Workplace stress is a fundamental problem that employers must understand and address. It’s possible that some organisations may see workplace stress as a natural occurrence and choose to marginalise the issue or ignore it altogether. However, it’s important for employers to realise that failing to address and manage work-related stress can lead to greater problems.
The HSE defines stress as ‘the adverse reaction people have to excessive pressures or other types of demand placed on them’. Work-related stress may stem from employees feeling like they cannot cope with the pressure and responsibilities of their job. For example, a worker may develop work-related stress if their workload exceeds their skills or if they are being asked to accomplish tasks they do not understand.
Employers should take the time to assess the limitations of workers and ensure that various tasks, schedules, deadlines and other responsibilities are appropriately assigned to capable employees.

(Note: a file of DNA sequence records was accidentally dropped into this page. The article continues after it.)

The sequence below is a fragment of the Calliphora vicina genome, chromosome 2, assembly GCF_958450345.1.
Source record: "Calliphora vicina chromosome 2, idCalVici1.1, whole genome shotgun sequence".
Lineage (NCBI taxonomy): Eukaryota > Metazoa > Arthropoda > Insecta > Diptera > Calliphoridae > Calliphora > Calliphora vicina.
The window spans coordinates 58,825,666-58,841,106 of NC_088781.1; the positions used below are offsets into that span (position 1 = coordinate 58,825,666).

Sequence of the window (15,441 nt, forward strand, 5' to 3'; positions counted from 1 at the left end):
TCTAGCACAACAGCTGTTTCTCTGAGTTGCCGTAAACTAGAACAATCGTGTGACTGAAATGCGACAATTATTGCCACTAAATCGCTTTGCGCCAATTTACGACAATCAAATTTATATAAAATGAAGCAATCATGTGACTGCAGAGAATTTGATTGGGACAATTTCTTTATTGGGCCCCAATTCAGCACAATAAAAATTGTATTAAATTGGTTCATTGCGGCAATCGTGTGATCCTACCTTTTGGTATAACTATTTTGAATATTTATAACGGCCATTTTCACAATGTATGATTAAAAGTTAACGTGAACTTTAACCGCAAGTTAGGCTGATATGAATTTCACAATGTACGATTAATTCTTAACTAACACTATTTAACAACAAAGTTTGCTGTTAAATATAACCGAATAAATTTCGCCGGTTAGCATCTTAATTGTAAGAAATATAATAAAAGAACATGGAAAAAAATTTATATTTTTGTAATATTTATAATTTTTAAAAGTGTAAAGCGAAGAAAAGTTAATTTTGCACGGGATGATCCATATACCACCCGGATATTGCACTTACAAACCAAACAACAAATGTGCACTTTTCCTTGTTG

Understanding and mitigating work-related stress starts with being able to detect signs that employees may be struggling. It’s also important to understand that work-related stress may not be limited to an individual employee. It’s possible that an entire team or department may be
stressed. Managers and supervisors should be trained and educated on noticing and assessing employees who may have difficulties. Signs may include:
- Arguments or emotional reactions
- High staff turnover
- Increased requests for time off
- Decreased performance
- Increased complaints or grievances
In addition to a potential loss in productivity, employee turnover and damaged relationships between colleagues, workplace stress can also lead to mental health problems, such as anxiety and depression.
Employers should attempt to address sources of work-related stress, but it may also be advisable to suggest that employees visit their GP. Chronic or extreme stress may be an indicator of a variety of conditions.
It can also be beneficial for organisations to educate their employees on work-related stress, so they are capable of detecting it amongst themselves. Provide clear communication to workers regarding the resources and support that may be available to them.
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